Matthew Freedman recently tweeted an alarming list of players — first-round wide receivers since 2011 who spent at least four years in college:
2011-20: Round 1 WRs w/ 4+ years in college …
? RIP DeVonta Smith?
— Matthew Freedman (@MattFtheOracle) April 4, 2021
In the 53rd edition of the Wrong Read, I broke down the huge advantage declaring early gives WRs when it comes to NFL success. The above list of first-rounders who didn’t declare early makes this about as clear as you could hope. The list of players drafted later who stayed in school for four years is about as bad. But there are exceptions at every point in the draft: Anquan Boldin, T.Y. Hilton, Kenny Golladay, Brandon Marshall, Cooper Kupp, Tyreek Hill, Michael Gallup, D.J. Chark, Chase Claypool to name several. The real question is: are these exceptions predictable?
Why Some Players Don’t Declare Early
Not everyone I listed above, or indeed every successful NFL receiver who spent four years in college, has a single thing in common. But many do have some interesting traits. Chark and Claypool were Freak Score stars whose size and athleticism predicted they might be able to outplay the other aspects of their profiles. Aiyuk, Gallup, and Hill were all junior college transfers, which may indeed be a mitigating circumstance. Kupp played his entire career in the FCS, and neither Hilton nor Marshall went to Power-Five schools. Boldin went to Florida State as a quarterback and converted to WR while he was there.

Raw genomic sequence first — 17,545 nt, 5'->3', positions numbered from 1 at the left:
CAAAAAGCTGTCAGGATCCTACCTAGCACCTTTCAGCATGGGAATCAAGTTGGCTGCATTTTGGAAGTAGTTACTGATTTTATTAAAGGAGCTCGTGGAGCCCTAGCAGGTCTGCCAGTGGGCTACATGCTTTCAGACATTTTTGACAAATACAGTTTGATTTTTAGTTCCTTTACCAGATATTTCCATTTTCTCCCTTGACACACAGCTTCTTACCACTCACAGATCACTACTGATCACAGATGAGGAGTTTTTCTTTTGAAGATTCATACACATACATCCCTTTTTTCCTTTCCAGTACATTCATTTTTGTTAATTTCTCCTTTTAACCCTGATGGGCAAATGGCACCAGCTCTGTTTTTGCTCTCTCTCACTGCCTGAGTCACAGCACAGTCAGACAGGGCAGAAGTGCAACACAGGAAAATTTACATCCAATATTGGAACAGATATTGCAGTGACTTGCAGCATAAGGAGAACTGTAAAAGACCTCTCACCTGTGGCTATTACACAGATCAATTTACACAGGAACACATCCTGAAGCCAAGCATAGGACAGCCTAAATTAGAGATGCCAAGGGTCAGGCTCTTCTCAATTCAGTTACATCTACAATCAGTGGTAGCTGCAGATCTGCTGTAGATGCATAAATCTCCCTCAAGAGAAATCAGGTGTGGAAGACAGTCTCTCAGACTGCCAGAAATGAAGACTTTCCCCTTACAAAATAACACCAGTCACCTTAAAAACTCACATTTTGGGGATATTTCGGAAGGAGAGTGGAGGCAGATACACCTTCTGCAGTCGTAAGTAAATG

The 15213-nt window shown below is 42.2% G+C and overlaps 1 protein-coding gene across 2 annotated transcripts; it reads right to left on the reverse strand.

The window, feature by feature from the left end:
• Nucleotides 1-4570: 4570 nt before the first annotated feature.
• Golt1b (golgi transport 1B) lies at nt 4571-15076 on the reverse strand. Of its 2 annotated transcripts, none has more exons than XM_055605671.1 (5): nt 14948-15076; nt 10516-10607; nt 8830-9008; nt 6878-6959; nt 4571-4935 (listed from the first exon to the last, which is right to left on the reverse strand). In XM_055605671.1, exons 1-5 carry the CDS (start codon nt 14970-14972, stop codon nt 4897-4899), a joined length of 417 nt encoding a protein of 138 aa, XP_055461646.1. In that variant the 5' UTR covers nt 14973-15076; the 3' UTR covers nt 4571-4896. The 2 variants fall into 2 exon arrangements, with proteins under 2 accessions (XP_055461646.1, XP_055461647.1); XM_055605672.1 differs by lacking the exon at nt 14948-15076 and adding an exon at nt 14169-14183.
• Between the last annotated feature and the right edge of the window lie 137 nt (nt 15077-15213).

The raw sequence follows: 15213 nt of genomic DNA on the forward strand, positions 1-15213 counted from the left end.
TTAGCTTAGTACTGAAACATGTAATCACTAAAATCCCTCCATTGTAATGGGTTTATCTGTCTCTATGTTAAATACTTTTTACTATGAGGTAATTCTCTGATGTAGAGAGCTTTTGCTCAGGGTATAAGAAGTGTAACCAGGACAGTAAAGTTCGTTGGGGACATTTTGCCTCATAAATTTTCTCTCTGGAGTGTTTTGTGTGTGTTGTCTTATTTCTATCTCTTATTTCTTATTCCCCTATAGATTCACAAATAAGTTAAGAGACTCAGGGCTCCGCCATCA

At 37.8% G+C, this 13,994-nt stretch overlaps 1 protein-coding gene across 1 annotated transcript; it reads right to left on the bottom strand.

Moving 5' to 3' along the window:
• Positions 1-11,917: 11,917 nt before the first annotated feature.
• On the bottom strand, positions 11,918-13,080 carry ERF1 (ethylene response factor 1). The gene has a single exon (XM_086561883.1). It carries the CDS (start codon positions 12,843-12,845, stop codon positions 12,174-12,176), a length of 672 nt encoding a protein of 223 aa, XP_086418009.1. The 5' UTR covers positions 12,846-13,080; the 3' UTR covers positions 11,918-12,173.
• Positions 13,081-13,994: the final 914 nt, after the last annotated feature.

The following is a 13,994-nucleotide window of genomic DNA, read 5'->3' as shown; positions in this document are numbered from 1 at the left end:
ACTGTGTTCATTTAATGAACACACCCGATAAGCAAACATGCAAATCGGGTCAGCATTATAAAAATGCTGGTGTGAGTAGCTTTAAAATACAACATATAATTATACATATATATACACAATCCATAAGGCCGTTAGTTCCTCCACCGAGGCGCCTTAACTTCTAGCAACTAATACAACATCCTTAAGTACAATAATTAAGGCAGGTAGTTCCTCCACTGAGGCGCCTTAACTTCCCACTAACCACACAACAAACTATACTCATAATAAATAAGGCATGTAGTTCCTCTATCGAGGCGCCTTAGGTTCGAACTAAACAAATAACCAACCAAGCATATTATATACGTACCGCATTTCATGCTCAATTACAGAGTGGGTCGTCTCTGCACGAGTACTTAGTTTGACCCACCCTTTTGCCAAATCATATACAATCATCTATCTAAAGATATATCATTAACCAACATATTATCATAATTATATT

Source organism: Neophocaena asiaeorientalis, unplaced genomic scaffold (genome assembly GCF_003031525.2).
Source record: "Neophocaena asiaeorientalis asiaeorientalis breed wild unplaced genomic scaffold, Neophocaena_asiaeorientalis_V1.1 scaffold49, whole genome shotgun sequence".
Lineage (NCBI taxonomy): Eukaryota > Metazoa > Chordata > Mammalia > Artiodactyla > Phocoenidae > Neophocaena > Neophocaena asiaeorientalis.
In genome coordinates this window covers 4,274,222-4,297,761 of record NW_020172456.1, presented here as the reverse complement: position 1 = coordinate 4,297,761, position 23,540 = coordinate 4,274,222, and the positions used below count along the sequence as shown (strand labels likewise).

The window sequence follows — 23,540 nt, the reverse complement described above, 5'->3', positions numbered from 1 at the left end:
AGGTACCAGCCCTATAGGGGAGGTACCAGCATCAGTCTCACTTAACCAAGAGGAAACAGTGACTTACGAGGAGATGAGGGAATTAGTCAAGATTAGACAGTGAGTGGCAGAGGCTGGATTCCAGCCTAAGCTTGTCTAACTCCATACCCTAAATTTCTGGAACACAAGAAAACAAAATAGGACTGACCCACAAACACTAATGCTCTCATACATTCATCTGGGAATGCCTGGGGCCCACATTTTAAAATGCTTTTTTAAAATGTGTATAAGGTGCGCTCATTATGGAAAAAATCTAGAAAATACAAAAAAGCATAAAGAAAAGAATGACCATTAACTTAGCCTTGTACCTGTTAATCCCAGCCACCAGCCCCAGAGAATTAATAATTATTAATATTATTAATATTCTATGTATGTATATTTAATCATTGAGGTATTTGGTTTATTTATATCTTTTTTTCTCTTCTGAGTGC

Apart from Chark and Claypool, what seems to unite the other players on the list above is that they did not have traditional full careers at the sort of schools that tend to produce top draft picks. In other words, their college careers were not as visible, and perhaps not sufficiently visible to generate the sort of buzz they deserved. If you were trying to predict which four-year players would succeed despite the clear advantage for underclassmen, you might look for players who didn’t get the opportunity to earn a high draft grade earlier in their college careers.
DeVonta Smith doesn’t appear to fit the mold of successful four-year players. He doesn’t have the size of a Chark or a Claypool. He didn’t transfer from junior college, but instead played at basically the most visible school in the country.
Could DeVonta Smith Have Declared Early?